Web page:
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  • Sisters of Charity of Saint Joan Antida

    Their community focuses energy and resources in service to the poor. Their approach is to be attentive to their needs, being personally involved in their lives and serving them with respect and dignity. Following the example of St. Joan Antida, they go where they are needed and live close to their ministries. Within the United States, they live and work throughout Wisconsin, Texas, and New Mexico.

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  • Sisters of Charity of Saint Vincent de Paul, New York

    For nearly 200 years, the Sisters of Charity of New York have met the challenges of the times and ministered to the needs of the poor. The Congregation’s history begins with its foundress, Elizabeth Ann Seton, who was later canonized as the first American-born saint. In 1833 the Church established the beginning of the Catholic school system in New York City and the Sisters were charged with the education of girls. In 1849 Sister Mary Angela Hughes opened St. Vincent’s Hospital. In 1859 the Sisters moved the Mother House at McGown’s Pass from what is now Central Park to its present location in Riverdale, NY. Their work includes nursing, healthcare, education, and child care.

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  • Sisters of Charity of Saint Vincent de Paul, Halifax

    An international organization of almost 500 members, based in Halifax, Nova Scotia. Sisters serve across Canada, the Eastern US, Bermuda, the Dominican Republic and Peru including the following ministries:

    Education
    Social Service
    Health Care
    Pastoral Ministry/ Congregational Service
    Spiritual Development

    Website

  • Sisters of Charity of Seton Hill, Greensburg

    The Sisters of Charity of Seton Hill, United States Province is located in Greensburg, Pennsylvania. The Sisters have traditionally ministered in education, health care, social services and parish ministry. They have special ties to Seton Hill University in Greensburg, Elizabeth Seton Center in Brookline, the DePaul School for Hearing and Speech in Pittsburgh, and Rendu Services in Fayette County. Today as new needs emerge, they direct their action and attention to such worldwide problems as poverty, the needs of women and children, our environment, inter-religious dialogue, the cancellation of debt for the poorest nations, the trafficking of human persons, and immigration issues.

    Website

  • Sisters of Providence of Holyoke

    The Sisters of Providence of Holyoke are a community of women whose lives are spent caring for others. They can be found where the needs are the greatest, with the sick, the poor, the elderly, the homeless, the alienated, the oppressed and the lonely. They root their lives in the Gospel values of faith, hope and charity following the spiritual traditions of Saint Vincent de Paul, Saint Louise de Marillac, Blessed Emilie Gamelin, and Mother Mary of Providence.

    Website

  • Sisters of Providence of Saint Vincent de Paul

    Impelled by the compassionate love of Jesus and Mary, they seek to empower others, especially the poor and oppressed, to achieve a quality of life in keeping with their human dignity. They strive to be prophetic leaders in our Church and in society through promotion of structures and relationships of equality and mutuality and through attitudes and actions for justice and peace.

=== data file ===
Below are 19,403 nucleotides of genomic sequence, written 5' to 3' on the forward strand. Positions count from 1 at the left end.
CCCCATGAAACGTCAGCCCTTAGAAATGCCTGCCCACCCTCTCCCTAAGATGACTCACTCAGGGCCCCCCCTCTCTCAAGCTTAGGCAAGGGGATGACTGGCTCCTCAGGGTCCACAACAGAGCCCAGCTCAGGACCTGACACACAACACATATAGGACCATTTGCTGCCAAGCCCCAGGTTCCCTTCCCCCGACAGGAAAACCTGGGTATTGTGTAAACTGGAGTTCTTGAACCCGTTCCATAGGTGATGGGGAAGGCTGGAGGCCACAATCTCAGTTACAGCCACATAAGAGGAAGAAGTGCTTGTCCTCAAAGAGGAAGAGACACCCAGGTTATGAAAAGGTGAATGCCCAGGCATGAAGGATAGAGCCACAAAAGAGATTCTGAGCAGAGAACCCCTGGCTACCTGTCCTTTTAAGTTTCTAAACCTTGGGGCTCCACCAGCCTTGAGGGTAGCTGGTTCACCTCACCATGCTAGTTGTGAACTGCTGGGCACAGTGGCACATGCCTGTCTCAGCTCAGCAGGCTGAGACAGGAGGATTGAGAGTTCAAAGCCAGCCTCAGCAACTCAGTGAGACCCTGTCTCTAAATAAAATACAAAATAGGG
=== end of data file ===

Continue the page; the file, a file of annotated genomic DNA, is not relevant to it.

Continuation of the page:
Website

  • Society of Saint Vincent de Paul

    The Society is probably one of the best known branches of the Family with its ubiquitous Thrift Stores not to mention all the beneficial work they do in home visits. Yet its members call themselves the ‘Silent Society’ because they desire that their quiet, charitable work attract little attention. The Society is made up of lay men and women who bear witness to Christ and His Church through confidential person-to-person help. Activities include providing emergency financial assistance, food, clothing, counseling, and prayers. Their resources are provided by parishioners through poor boxes at the doors of the churches, or through the donation of money, food, clothing and furniture during special drives.

    Website

  • Vincentian Lay Missionaries – USA

    VLM-USA is a growing community of current and former Vincentian young adult foreign missionaries and their Vincentian Family mentors from the Company of the Daughters of Charity (Province of St. Louise) and the Congregation of the Mission (Eastern Province).

    Website

  • Vincentian Marian Youth and Miraculous Medal Association

    The mission of the Vincentian Marian Youth Association is to create an environment which empowers the youth to enter into communion with God in loving and serving the Church. This mission is accomplished:
    * Through promotion of youth ministries.
    * Through teaching and fidelity of the Gospel message.
    * Through our commitment to social justice and service to the poor.

    Website

  • Vincentian Mission Corps

    The Vincentian Mission Corps is a volunteer program inspired by St. Vincent de Paul that challenges its members to:

    * Devote one year of service in impoverished areas of the United States
    * Work with marginalized people in our society
    * Live simply with fellow volunteers
    * Integrate faith into living and serving

    Website

Note

If you wish to submit information on another branch of the Family, or report a group that we may have missed, please Contact Us.

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3 Comments on “Vincentian Family in North America”

  1. This is a wonderful Vincentian Family resource –especially with the websites included. Thanks so much for putting it together!